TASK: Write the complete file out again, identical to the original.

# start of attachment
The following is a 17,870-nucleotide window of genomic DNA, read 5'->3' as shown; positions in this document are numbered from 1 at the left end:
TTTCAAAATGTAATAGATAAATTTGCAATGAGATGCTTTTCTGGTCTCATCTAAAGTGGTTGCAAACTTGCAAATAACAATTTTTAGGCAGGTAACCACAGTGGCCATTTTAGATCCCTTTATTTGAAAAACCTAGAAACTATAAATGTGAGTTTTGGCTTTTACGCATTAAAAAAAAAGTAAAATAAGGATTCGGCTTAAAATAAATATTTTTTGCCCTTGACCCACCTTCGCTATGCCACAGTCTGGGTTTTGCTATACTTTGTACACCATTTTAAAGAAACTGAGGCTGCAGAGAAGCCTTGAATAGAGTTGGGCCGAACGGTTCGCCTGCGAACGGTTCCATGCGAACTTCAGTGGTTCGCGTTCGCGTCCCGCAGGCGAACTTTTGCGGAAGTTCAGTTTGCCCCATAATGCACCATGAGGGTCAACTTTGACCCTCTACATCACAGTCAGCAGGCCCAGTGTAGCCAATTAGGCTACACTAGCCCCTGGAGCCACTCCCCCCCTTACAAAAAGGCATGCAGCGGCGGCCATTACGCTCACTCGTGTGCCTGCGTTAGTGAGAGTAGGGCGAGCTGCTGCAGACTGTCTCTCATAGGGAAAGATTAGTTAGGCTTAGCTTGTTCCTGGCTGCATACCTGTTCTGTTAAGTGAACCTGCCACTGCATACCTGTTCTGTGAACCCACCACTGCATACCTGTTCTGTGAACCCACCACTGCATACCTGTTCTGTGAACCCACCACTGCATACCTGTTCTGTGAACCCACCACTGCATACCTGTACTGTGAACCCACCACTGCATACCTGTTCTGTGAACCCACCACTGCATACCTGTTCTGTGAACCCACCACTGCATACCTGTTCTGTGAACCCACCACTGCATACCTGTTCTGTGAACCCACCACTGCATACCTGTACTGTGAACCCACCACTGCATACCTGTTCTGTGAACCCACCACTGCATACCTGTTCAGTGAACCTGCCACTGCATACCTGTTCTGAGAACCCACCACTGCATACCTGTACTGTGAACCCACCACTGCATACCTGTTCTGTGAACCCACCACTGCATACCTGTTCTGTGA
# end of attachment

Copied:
The following is a 17,870-nucleotide window of genomic DNA, read 5'->3' as shown; positions in this document are numbered from 1 at the left end:
TTTCAAAATGTAATAGATAAATTTGCAATGAGATGCTTTTCTGGTCTCATCTAAAGTGGTTGCAAACTTGCAAATAACAATTTTTAGGCAGGTAACCACAGTGGCCATTTTAGATCCCTTTATTTGAAAAACCTAGAAACTATAAATGTGAGTTTTGGCTTTTACGCATTAAAAAAAAAGTAAAATAAGGATTCGGCTTAAAATAAATATTTTTTGCCCTTGACCCACCTTCGCTATGCCACAGTCTGGGTTTTGCTATACTTTGTACACCATTTTAAAGAAACTGAGGCTGCAGAGAAGCCTTGAATAGAGTTGGGCCGAACGGTTCGCCTGCGAACGGTTCCATGCGAACTTCAGTGGTTCGCGTTCGCGTCCCGCAGGCGAACTTTTGCGGAAGTTCAGTTTGCCCCATAATGCACCATGAGGGTCAACTTTGACCCTCTACATCACAGTCAGCAGGCCCAGTGTAGCCAATTAGGCTACACTAGCCCCTGGAGCCACTCCCCCCCTTACAAAAAGGCATGCAGCGGCGGCCATTACGCTCACTCGTGTGCCTGCGTTAGTGAGAGTAGGGCGAGCTGCTGCAGACTGTCTCTCATAGGGAAAGATTAGTTAGGCTTAGCTTGTTCCTGGCTGCATACCTGTTCTGTTAAGTGAACCTGCCACTGCATACCTGTTCTGTGAACCCACCACTGCATACCTGTTCTGTGAACCCACCACTGCATACCTGTTCTGTGAACCCACCACTGCATACCTGTTCTGTGAACCCACCACTGCATACCTGTACTGTGAACCCACCACTGCATACCTGTTCTGTGAACCCACCACTGCATACCTGTTCTGTGAACCCACCACTGCATACCTGTTCTGTGAACCCACCACTGCATACCTGTTCTGTGAACCCACCACTGCATACCTGTACTGTGAACCCACCACTGCATACCTGTTCTGTGAACCCACCACTGCATACCTGTTCAGTGAACCTGCCACTGCATACCTGTTCTGAGAACCCACCACTGCATACCTGTACTGTGAACCCACCACTGCATACCTGTTCTGTGAACCCACCACTGCATACCTGTTCTGTGA